After complaints of severe stomach pains, young Brady Westphal’s parents took him to see a doctor, who diagnosed him with stomach flu. They were likely still feeling uncertain and fearful about their son’s condition – and with good reason, because as they would soon find out, the stomach flu wasn’t the real reason for his symptoms. In fact, it was something far deadlier.
Ten-year-old Brady lives in Norman, Oklahoma, with his parents, Peggy and Shane Westphal. Like any normal kid, he loves playing video games such as Minecraft on his Xbox. And just like most kids, Brady sometimes feels ill.
However, when the boy started to complain about stomach pains, it seemed more serious than usual – so his parents took him to the doctor. At this point, nobody knew what was wrong with Brady beyond his reported symptoms.
Moreover, those symptoms didn’t, at first, suggest anything particularly harmful. Indeed, Brady’s doctor diagnosed the young boy with a stomach flu. Soon enough, though, it became clear that this was something more than gastroenteritis.
Four days after this diagnosis, Brady’s condition still hadn’t improved. Any parent would, naturally, be panicking at this point. Accordingly, his mom rushed him to the Children’s Hospital at the OU Medical Center.
It was there that Brady underwent an X-ray on his stomach, after pediatric gastroenterologist Dr. John Grunow decided a closer look was necessary. And he wasn’t wrong: the scans showed something unbelievable sitting in the boy’s stomach.
At first, Brady was in denial about what had happened. “I looked at Brady and I’m like, ‘Brady, what’s in your belly? There’s something in there,’” his mom Peggy told OU Medicine. “And he was like, ‘No, there’s nothing in there.’ So we showed him on the X-ray, and he kind of got scared.”
Brady then quickly confessed to the truth of the situation. As it turned out, the youngster had actually swallowed a total of eight magnets, which – frighteningly – had joined together inside his body.
The magnets were apparently souvenirs from a family vacation. Brady had swallowed a handful of them – and they’d subsequently caused the severe stomach pains that he had complained of a few days before.
Once he’d swallowed them, the magnets ripped through Brady’s insides – including his stomach and intestines – in a bid to connect. Indeed, the seemingly harmless magnets had left a trail of destruction.
Dr. Grunow explained what had happened to AOL. “These magnets, especially if swallowed at different times, the magnets don’t move all the way through the intestinal tract,” he said. “And then they pinch together one to another, and the tissue in between gets pinched, and the blood supply gets lost. The tissue ultimately dies.”
Brady’s condition, then, was clearly far more serious than first thought. To escape death, he would need to undergo urgent surgery. Otherwise, the magnets pulling together inside his body could prove fatal.
The surgery lasted for seven excruciating hours, during which his parents were understandably fraught with worry. Indeed, his mom admitted that it was one of the worst moments of her life.
“We heard back and forth from the nurses that were in the [operating room] with them,” Peggy would go on to tell OU Medicine. “But it was still probably the longest seven hours of my life.”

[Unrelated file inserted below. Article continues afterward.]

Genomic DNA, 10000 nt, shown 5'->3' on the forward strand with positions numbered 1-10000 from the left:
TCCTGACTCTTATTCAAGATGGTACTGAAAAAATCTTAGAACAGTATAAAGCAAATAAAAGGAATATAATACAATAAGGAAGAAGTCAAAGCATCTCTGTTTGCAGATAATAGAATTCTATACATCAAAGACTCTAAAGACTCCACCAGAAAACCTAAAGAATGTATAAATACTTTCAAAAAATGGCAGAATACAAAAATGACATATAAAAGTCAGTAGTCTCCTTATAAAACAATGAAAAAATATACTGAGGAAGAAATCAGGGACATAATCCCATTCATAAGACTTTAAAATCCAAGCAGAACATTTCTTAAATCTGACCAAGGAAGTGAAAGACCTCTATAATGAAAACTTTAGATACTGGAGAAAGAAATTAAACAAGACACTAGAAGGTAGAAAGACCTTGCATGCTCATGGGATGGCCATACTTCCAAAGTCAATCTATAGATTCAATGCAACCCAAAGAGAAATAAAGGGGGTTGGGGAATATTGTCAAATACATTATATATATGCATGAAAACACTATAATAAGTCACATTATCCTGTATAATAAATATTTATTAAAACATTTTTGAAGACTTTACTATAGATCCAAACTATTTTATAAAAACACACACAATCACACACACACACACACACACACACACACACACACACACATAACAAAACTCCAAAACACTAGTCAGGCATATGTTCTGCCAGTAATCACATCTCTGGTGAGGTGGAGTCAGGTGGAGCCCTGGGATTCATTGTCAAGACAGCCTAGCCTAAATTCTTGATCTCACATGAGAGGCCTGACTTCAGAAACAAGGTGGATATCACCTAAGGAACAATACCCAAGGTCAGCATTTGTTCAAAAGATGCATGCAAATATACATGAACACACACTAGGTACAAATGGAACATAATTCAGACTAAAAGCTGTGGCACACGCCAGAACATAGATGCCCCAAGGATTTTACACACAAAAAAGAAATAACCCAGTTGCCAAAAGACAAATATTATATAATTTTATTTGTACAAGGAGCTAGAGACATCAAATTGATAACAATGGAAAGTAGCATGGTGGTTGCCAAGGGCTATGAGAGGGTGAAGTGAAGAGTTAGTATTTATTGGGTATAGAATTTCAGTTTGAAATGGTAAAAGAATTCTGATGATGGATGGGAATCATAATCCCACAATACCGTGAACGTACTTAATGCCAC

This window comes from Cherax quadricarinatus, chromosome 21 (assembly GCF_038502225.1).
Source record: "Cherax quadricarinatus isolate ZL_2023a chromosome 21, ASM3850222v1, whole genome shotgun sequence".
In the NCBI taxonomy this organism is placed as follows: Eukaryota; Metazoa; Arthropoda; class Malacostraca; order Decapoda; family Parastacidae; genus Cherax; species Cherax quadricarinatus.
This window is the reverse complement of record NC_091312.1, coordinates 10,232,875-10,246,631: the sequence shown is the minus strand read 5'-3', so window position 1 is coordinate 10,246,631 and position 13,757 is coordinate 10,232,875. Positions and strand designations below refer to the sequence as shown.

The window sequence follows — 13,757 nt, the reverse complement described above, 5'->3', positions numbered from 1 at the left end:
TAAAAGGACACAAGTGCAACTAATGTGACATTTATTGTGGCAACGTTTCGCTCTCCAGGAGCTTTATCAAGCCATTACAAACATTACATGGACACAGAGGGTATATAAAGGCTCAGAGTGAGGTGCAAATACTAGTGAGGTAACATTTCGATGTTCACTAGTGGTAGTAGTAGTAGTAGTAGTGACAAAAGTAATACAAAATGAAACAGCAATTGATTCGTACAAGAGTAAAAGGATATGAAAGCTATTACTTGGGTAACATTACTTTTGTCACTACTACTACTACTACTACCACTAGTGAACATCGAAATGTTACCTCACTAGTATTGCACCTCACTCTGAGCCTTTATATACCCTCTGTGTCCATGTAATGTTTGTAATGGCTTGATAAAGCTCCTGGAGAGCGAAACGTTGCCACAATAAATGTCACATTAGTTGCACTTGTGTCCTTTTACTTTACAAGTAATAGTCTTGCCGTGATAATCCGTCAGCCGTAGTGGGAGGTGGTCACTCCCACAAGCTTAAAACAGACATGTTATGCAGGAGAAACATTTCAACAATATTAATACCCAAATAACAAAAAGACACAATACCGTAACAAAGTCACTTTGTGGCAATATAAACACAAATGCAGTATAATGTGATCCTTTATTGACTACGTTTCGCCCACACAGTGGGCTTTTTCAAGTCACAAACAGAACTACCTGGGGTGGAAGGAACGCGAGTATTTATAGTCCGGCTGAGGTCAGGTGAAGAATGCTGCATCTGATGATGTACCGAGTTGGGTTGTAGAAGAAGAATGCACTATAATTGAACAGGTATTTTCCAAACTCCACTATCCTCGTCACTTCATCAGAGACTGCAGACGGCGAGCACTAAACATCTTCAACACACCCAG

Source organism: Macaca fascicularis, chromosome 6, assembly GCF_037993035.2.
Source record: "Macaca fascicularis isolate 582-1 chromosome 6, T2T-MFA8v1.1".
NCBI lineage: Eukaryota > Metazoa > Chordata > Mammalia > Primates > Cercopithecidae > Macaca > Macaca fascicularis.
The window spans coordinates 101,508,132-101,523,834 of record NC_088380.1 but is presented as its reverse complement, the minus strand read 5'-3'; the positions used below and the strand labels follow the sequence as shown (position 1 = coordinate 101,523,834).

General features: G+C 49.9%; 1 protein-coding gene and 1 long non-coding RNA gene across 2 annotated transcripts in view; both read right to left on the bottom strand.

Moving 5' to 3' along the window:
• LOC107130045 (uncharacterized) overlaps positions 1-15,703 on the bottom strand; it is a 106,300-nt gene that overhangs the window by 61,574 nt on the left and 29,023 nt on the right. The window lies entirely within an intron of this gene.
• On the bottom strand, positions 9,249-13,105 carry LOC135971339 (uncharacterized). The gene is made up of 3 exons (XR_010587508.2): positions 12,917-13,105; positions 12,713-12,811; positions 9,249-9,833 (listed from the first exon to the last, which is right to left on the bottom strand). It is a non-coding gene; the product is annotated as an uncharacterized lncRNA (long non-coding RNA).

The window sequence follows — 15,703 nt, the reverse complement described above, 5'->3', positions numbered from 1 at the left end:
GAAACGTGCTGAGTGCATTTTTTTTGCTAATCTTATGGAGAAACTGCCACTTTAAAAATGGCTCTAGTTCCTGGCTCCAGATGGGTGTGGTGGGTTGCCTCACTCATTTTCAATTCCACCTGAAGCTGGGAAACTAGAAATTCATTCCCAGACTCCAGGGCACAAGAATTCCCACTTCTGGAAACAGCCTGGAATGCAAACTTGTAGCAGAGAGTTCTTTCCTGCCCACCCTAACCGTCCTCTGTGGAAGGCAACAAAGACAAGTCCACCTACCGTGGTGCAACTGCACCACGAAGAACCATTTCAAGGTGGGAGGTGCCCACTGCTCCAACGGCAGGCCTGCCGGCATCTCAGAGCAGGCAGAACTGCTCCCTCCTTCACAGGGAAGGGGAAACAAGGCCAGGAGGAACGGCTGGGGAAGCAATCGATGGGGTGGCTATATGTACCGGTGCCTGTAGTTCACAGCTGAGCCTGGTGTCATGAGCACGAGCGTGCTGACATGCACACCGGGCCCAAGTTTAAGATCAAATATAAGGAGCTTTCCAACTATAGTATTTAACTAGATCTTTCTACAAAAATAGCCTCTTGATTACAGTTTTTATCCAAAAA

Miraculously, however, the surgery went as planned – and, after 12 long days in hospital, Brady was released. Back at home, then, he was able to begin to recover from his terrible ordeal.
Yet despite Brady’s recovery, the experience had taken a toll on his parents – as it would for any loving mother and father. Speaking at a press conference, dad Shane said, “I took a moment for myself, walked out, and that’s when I just broke down and cried.”
And while Brady’s case didn’t prove deadly, he was supremely lucky to have survived. Indeed, it could have been so much worse. According to the Consumer Product Safety Commission, out of 33 reported cases of kids swallowing magnets and then having to have surgery, one child has indeed actually died.
In fact, the number of youngsters ingesting small magnets seems to be growing at an alarming rate. Brady’s was the second case to necessitate treatment at the OU Medical Center in just a few weeks, while surgeons across the United States have witnessed cases with increased regularity.
It’s no wonder these kids don’t think twice about swallowing the magnets, however. As Dr. Grunow has pointed out, they seem harmless. “They look so innocent,” he said at a press conference. “You wouldn’t intuitively think that there’s something wrong if you just accidentally swallowed one of those things. But the reality is they can be deadly.”
Indeed, with the magnet-swallowing craze nevertheless spreading rapidly across the U.S., it’s important that awareness is raised of the dangers that the seemingly innocuous objects can pose if ingested – as Brady’s case proves. And it’s also important not to underestimate the symptoms, which may easily be mistaken for the flu, as happened with Brady.
Fever, abdominal pain and vomiting can all stem from damage caused by swallowing magnets, according to the American Academy of Pediatrics. Brady’s parents will no doubt wish they’d had that information to hand sooner – and can only have been relieved that their son was eventually set on the path to recovery.